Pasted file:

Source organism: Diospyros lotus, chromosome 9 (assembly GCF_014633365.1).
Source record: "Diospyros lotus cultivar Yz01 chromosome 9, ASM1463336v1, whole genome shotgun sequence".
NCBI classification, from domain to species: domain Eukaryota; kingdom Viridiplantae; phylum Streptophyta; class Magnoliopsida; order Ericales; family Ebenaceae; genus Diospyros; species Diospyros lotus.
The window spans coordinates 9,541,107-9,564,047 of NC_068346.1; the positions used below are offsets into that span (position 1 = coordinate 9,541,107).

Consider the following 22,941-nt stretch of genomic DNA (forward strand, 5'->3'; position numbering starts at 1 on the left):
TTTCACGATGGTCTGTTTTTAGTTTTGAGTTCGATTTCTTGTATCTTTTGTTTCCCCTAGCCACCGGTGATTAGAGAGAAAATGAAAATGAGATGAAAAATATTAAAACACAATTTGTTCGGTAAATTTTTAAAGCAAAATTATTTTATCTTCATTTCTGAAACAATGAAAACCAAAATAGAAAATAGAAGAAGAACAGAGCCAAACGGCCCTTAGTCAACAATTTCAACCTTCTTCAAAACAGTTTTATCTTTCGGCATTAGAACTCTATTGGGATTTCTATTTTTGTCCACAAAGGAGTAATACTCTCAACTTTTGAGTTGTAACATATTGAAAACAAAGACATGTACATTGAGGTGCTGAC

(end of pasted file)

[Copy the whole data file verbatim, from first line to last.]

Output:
Source organism: Diospyros lotus, chromosome 9 (assembly GCF_014633365.1).
Source record: "Diospyros lotus cultivar Yz01 chromosome 9, ASM1463336v1, whole genome shotgun sequence".
NCBI classification, from domain to species: domain Eukaryota; kingdom Viridiplantae; phylum Streptophyta; class Magnoliopsida; order Ericales; family Ebenaceae; genus Diospyros; species Diospyros lotus.
The window spans coordinates 9,541,107-9,564,047 of NC_068346.1; the positions used below are offsets into that span (position 1 = coordinate 9,541,107).

Consider the following 22,941-nt stretch of genomic DNA (forward strand, 5'->3'; position numbering starts at 1 on the left):
TTTCACGATGGTCTGTTTTTAGTTTTGAGTTCGATTTCTTGTATCTTTTGTTTCCCCTAGCCACCGGTGATTAGAGAGAAAATGAAAATGAGATGAAAAATATTAAAACACAATTTGTTCGGTAAATTTTTAAAGCAAAATTATTTTATCTTCATTTCTGAAACAATGAAAACCAAAATAGAAAATAGAAGAAGAACAGAGCCAAACGGCCCTTAGTCAACAATTTCAACCTTCTTCAAAACAGTTTTATCTTTCGGCATTAGAACTCTATTGGGATTTCTATTTTTGTCCACAAAGGAGTAATACTCTCAACTTTTGAGTTGTAACATATTGAAAACAAAGACATGTACATTGAGGTGCTGAC